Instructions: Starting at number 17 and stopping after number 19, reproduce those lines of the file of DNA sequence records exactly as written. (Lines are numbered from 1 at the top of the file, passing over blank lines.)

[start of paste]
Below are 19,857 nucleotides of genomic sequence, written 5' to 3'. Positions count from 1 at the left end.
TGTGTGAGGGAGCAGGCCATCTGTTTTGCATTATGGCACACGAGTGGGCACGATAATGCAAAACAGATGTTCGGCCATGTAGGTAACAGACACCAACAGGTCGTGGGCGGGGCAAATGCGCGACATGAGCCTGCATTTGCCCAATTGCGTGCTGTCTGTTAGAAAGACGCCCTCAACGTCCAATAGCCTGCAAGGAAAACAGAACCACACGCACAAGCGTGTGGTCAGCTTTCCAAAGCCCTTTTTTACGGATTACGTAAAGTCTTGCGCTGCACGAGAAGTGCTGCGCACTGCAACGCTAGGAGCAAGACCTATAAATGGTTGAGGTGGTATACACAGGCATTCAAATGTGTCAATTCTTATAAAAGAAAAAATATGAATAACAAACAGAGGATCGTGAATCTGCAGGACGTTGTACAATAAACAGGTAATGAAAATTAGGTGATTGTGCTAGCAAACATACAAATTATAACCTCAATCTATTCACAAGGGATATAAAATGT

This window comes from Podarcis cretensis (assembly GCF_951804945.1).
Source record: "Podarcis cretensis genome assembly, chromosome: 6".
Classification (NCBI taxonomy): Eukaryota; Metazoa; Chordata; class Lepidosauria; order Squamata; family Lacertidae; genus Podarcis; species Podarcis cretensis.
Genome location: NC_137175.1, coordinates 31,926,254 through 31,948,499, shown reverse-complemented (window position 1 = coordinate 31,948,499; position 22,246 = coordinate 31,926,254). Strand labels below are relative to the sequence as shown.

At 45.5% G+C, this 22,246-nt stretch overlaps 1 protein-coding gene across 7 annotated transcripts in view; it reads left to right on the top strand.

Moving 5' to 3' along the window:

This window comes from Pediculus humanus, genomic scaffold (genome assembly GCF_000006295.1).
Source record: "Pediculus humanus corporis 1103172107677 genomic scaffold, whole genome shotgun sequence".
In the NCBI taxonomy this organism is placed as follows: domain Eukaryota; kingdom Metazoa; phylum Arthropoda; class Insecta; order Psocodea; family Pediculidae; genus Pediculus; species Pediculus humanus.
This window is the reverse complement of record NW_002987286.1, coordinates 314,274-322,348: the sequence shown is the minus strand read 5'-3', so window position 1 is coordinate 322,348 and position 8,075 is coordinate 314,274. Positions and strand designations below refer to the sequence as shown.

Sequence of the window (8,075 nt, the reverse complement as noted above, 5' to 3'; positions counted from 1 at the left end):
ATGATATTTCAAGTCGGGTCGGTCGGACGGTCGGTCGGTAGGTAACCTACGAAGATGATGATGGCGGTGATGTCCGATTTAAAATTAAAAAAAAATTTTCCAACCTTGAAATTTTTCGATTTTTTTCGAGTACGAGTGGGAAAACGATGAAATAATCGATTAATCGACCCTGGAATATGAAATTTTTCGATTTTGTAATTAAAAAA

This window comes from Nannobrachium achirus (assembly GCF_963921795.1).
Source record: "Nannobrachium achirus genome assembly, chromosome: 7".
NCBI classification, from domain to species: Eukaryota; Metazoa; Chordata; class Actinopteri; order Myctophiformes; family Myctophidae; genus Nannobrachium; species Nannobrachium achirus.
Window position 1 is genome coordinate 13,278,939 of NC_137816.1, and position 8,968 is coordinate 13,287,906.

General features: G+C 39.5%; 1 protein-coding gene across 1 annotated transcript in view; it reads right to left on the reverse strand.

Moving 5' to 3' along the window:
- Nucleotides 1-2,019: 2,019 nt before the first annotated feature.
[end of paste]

NCBI classification, from domain to species: Eukaryota; Metazoa; Chordata; class Actinopteri; order Myctophiformes; family Myctophidae; genus Nannobrachium; species Nannobrachium achirus.
Window position 1 is genome coordinate 13,278,939 of NC_137816.1, and position 8,968 is coordinate 13,287,906.

General features: G+C 39.5%; 1 protein-coding gene across 1 annotated transcript in view; it reads right to left on the reverse strand.